Chapter 2

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Ethics and Professional Responsibility

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Chapter 2

  1. 1. CHAPTER 2 Ethics and Professional Responsibility © 2005 West Legal Studies in Business A Division of Thomson Learning
  2. 2. Learning Objectives • What is ethics? What is business ethics? Why is business ethics important? • How can business leaders encourage their companies to act ethically? • How do duty-based ethics differ from outcome- based ethics? • What duties do professionals owe to those who rely on their services? • What types of ethical issues might arise in the context of international business transactions? 2 © 2005 West Legal Studies in Business A Division of Thomson Learning
  3. 3. Business Ethics • Ethics: the philosophy of morality. Morality is based on universal rules or guidelines. • Business Ethics: focuses on application of morality to business. • Conflicting Duties to various stakeholders. • Fiduciary Duties. – Time Warner Entertainment Co. v. Six Flags over Georgia, LLC (2002). 3 © 2005 West Legal Studies in Business A Division of Thomson Learning
  4. 4. Setting the Right Ethical Tone • Importance of Ethical Leadership. • Creating Ethical Codes of Conduct. – Costco. – Clear Communications to Employees. – Johnson and Johnson: web-based ethical training. – In Re the Exxon Valdez (2004). • Corporate Compliance Programs. – Sarbanes-Oxley and Web-based reporting. • Conflicts and Trade-Offs. 4 © 2005 West Legal Studies in Business A Division of Thomson Learning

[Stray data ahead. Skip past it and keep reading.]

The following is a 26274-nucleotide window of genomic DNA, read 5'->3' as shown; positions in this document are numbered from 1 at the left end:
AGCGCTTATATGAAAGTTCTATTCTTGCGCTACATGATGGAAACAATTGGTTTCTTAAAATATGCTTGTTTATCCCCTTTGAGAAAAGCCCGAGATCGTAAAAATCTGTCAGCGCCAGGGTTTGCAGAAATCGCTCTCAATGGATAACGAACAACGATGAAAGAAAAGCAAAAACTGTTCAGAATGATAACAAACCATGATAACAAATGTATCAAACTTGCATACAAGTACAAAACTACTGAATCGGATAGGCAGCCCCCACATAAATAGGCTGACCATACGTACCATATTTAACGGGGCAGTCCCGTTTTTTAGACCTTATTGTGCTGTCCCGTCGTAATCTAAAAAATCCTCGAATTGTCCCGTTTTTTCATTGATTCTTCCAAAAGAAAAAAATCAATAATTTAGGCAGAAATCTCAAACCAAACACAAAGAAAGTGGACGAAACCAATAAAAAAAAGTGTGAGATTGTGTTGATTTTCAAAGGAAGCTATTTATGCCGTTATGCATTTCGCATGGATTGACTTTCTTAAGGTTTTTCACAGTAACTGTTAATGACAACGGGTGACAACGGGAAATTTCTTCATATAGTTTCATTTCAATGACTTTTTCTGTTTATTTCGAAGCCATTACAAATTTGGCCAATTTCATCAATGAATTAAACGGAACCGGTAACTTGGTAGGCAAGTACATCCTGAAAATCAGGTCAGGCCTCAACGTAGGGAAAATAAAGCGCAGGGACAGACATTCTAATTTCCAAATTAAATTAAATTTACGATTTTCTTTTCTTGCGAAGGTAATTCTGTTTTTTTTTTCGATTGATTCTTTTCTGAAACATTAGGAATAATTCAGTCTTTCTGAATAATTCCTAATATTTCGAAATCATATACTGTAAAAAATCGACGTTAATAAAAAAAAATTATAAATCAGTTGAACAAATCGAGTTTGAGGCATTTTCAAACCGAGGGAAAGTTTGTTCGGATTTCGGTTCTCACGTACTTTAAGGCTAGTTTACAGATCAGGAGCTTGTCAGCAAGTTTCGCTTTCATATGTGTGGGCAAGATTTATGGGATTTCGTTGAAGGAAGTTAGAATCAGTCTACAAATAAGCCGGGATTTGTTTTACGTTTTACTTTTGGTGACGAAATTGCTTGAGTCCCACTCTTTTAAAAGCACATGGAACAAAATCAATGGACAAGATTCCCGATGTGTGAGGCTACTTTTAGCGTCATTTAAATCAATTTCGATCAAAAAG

5. 5. Business Ethics and the Law • Relationship between ethics and law. – Historically a law was always ethical (or morally correct). – Today, obeying law does not mean an action is ethical. – An action may be legal but unethical or immoral. 5 © 2005 West Legal Studies in Business A Division of Thomson Learning
  6. 6. Technological Developments • A company’s actions come under quick scrutiny with the power of email and the internet. • Blakey v.Continental Airlines, Inc. (2000). • When a corporation embarks on a course of business deemed “unethical” by a special interest group, the news will spread around the world in a matter of minutes. 6 © 2005 West Legal Studies in Business A Division of Thomson Learning
  7. 7. Approaches to Ethical Reasoning • Duty Based Ethics - derived from religious and philosophical principles. – Religious Ethical Standards. – Kantian Ethics. – Rights Principles. • Outcome-Based Ethics - seek to ensure a given outcome. – Utilitarianism. 7 © 2005 West Legal Studies in Business A Division of Thomson Learning
  8. 8. Religious Ethical Standards • The rightness or wrongness of an action is usually judged according to its conformity to an absolute rule that commands a particular form of behavior. • The motive of the actor is irrelevant in judging the rightness or the wrongness of the action. • These rules often involve an element of compassion. 8 © 2005 West Legal Studies in Business A Division of Thomson Learning